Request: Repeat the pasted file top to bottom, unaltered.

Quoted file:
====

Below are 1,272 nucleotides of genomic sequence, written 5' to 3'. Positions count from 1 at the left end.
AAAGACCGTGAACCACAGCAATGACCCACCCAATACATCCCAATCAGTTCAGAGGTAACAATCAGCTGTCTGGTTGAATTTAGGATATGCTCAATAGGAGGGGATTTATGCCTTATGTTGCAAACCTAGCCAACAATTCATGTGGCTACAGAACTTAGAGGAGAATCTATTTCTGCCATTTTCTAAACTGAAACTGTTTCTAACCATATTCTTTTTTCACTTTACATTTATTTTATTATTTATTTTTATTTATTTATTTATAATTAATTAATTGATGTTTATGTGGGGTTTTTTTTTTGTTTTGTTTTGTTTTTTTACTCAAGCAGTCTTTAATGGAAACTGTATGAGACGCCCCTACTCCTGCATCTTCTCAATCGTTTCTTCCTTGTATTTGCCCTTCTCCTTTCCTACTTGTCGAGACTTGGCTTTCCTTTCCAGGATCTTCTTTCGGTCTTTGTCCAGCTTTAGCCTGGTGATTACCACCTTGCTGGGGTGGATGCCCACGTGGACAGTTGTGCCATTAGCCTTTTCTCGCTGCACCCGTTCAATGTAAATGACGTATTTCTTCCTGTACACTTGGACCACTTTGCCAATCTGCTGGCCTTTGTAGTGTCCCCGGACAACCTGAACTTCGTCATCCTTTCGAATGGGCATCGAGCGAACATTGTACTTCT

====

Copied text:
Below are 1,272 nucleotides of genomic sequence, written 5' to 3'. Positions count from 1 at the left end.
AAAGACCGTGAACCACAGCAATGACCCACCCAATACATCCCAATCAGTTCAGAGGTAACAATCAGCTGTCTGGTTGAATTTAGGATATGCTCAATAGGAGGGGATTTATGCCTTATGTTGCAAACCTAGCCAACAATTCATGTGGCTACAGAACTTAGAGGAGAATCTATTTCTGCCATTTTCTAAACTGAAACTGTTTCTAACCATATTCTTTTTTCACTTTACATTTATTTTATTATTTATTTTTATTTATTTATTTATAATTAATTAATTGATGTTTATGTGGGGTTTTTTTTTTGTTTTGTTTTGTTTTTTTACTCAAGCAGTCTTTAATGGAAACTGTATGAGACGCCCCTACTCCTGCATCTTCTCAATCGTTTCTTCCTTGTATTTGCCCTTCTCCTTTCCTACTTGTCGAGACTTGGCTTTCCTTTCCAGGATCTTCTTTCGGTCTTTGTCCAGCTTTAGCCTGGTGATTACCACCTTGCTGGGGTGGATGCCCACGTGGACAGTTGTGCCATTAGCCTTTTCTCGCTGCACCCGTTCAATGTAAATGACGTATTTCTTCCTGTACACTTGGACCACTTTGCCAATCTGCTGGCCTTTGTAGTGTCCCCGGACAACCTGAACTTCGTCATCCTTTCGAATGGGCATCGAGCGAACATTGTACTTCT